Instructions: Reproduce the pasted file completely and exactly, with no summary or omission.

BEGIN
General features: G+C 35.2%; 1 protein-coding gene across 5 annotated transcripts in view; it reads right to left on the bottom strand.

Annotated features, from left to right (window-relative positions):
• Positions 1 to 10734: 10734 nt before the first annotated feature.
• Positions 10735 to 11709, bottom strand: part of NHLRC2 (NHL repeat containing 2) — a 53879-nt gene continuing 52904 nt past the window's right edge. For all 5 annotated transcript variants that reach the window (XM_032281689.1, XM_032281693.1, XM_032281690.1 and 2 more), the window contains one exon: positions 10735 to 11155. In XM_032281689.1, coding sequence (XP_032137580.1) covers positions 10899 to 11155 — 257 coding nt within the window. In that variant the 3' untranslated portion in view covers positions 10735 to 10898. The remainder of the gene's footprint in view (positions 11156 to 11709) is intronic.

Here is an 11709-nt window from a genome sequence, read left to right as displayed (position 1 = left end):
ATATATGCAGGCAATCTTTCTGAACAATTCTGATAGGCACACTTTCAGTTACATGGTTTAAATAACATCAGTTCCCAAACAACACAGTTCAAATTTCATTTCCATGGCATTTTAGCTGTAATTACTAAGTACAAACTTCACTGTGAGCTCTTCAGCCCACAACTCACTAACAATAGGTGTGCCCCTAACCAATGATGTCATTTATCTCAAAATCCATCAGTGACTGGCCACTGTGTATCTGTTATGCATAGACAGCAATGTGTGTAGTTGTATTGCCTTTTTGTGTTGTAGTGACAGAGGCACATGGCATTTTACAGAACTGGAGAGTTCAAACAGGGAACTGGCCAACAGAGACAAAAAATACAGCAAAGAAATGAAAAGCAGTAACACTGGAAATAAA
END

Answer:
General features: G+C 35.2%; 1 protein-coding gene across 5 annotated transcripts in view; it reads right to left on the bottom strand.

Annotated features, from left to right (window-relative positions):
• Positions 1 to 10734: 10734 nt before the first annotated feature.
• Positions 10735 to 11709, bottom strand: part of NHLRC2 (NHL repeat containing 2) — a 53879-nt gene continuing 52904 nt past the window's right edge. For all 5 annotated transcript variants that reach the window (XM_032281689.1, XM_032281693.1, XM_032281690.1 and 2 more), the window contains one exon: positions 10735 to 11155. In XM_032281689.1, coding sequence (XP_032137580.1) covers positions 10899 to 11155 — 257 coding nt within the window. In that variant the 3' untranslated portion in view covers positions 10735 to 10898. The remainder of the gene's footprint in view (positions 11156 to 11709) is intronic.

Here is an 11709-nt window from a genome sequence, read left to right as displayed (position 1 = left end):
ATATATGCAGGCAATCTTTCTGAACAATTCTGATAGGCACACTTTCAGTTACATGGTTTAAATAACATCAGTTCCCAAACAACACAGTTCAAATTTCATTTCCATGGCATTTTAGCTGTAATTACTAAGTACAAACTTCACTGTGAGCTCTTCAGCCCACAACTCACTAACAATAGGTGTGCCCCTAACCAATGATGTCATTTATCTCAAAATCCATCAGTGACTGGCCACTGTGTATCTGTTATGCATAGACAGCAATGTGTGTAGTTGTATTGCCTTTTTGTGTTGTAGTGACAGAGGCACATGGCATTTTACAGAACTGGAGAGTTCAAACAGGGAACTGGCCAACAGAGACAAAAAATACAGCAAAGAAATGAAAAGCAGTAACACTGGAAATAAA